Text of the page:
Repairing the brain: Two genes unlock potential for treatment of schizophrenia

Repairing the brain
A cultured neuron with an added BDNF protein. Credit: Duke-NUS Graduate Medical School Singapore

Research led by scientists from Duke-NUS Graduate Medical School Singapore (Duke-NUS) has linked the abnormal behaviour of two genes (BDNF and DTNBP1) to the underlying cause of schizophrenia. These findings have provided a new target for schizophrenia treatment.

Schizophrenia is a devastating mental disorder that affects nearly 1% of the total human population. The dominant cause of the disorder lies in impaired brain development that eventually leads to imbalanced signals within the brain. This imbalance within the brain is thought to cause hallucinations and paranoia in people with .

"We wanted to understand the mechanism by which the brain circuit operates," explained senior author Assistant Professor Shawn Je, from the Neuroscience and Behavioural Disorders Programme at Duke-NUS. "In particular, we wanted to understand the ability of a specific type of cell in the brain, termed interneurons, to modulate activity to maintain a balance in brain signalling."

Dr. Je and his team analysed signalling activity in neuronal cultures that either did not have the DTNBP1 gene or had lowered levels of the gene, because reduced DTNBP1 levels and genetic disruptions of DTNBP1 in mice resulted in schizophrenia-like behaviours. Using multiple model systems, they found that the low levels of DTNBP1 resulted in dysfunctional interneurons and over-activated neuronal network activity. Reducing levels of DTNBP1 also lowered the levels of the secreted protein molecule, BDNF.

BDNF was then shown to be one of the most important factors that regulate the development of a normal brain circuit. It plays an important role in the interneurons ability to connect to the brain. Interneurons receive BDNF via a transport system run by DTNBP1. This can be likened to the delivery of a parcel: DTNBP1 is the driver of the delivery van and without the driver, the parcel BDNF cannot be delivered to the required destination. Without BDNF, the abnormal circuit development and brain network activity observed in schizophrenia patients results.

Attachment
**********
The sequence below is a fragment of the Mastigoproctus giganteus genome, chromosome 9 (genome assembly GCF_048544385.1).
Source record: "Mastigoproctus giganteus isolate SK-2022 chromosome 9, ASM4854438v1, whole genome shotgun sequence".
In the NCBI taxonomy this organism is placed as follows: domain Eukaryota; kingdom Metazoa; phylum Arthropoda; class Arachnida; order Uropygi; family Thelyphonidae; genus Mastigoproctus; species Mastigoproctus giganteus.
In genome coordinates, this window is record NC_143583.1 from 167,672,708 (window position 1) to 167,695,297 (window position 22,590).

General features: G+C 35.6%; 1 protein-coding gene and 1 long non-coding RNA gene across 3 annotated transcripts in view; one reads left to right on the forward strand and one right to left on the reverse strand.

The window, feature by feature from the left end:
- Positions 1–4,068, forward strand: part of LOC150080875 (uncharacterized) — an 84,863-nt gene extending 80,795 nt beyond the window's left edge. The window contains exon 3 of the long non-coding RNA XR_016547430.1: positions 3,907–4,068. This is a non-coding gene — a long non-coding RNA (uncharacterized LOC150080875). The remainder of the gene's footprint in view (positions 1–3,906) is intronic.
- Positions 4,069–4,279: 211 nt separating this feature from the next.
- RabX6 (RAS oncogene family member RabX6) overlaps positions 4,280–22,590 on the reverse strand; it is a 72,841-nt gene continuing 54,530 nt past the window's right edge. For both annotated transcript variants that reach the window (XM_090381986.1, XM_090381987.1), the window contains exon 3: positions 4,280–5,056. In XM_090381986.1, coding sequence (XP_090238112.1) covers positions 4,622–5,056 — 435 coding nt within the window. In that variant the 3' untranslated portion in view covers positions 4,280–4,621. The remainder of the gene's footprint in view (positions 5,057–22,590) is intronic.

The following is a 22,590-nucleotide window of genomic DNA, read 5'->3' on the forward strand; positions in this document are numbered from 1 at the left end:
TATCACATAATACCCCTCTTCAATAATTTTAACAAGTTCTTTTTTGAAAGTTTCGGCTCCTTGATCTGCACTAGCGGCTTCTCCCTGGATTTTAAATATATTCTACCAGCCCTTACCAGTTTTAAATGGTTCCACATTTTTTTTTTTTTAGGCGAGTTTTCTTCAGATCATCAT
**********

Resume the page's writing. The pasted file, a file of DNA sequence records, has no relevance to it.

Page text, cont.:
Additionally, Dr. Je and his team also found that when BDNF levels were restored, brain development and activity were rescued and returned to more normal levels, despite the absence of DTNBP1.

While the two DTNBP1 and BDNF have been singled out as risk genes for schizophrenia in studies before, this is the first study to show that the two function together. Pinpointing the importance of the abnormal delivery of BDNF has shed considerable insight into how the brain network develops. It also presents possibilities for potential treatments for schizophrenia designed around enhancing BDNF .

In a follow-up study, Dr. Je plans to test if these findings are viable in an animal model. If proven successful, this could mean that correcting the imbalance within the circuits of schizophrenia patients may bring us closer to producing a treatment.

The study was published online in the journal Biological Psychiatry.


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More information: Regulation of Brain-Derived Neurotrophic Factor Exocytosis and Gamma-Aminobutyric Acidergic Interneuron Synapse by the Schizophrenia Susceptibility Gene Dysbindin-1, dx.doi.org/10.1016/j.biopsych.2015.08.019
Journal information: Biological Psychiatry

Provided by Duke-NUS Graduate Medical School Singapore
Citation: Repairing the brain: Two genes unlock potential for treatment of schizophrenia (2015, September 18) retrieved 20 August 2019 from https://medicalxpress.com/news/2015-09-brain-genes-potential-treatment-schizophrenia.html
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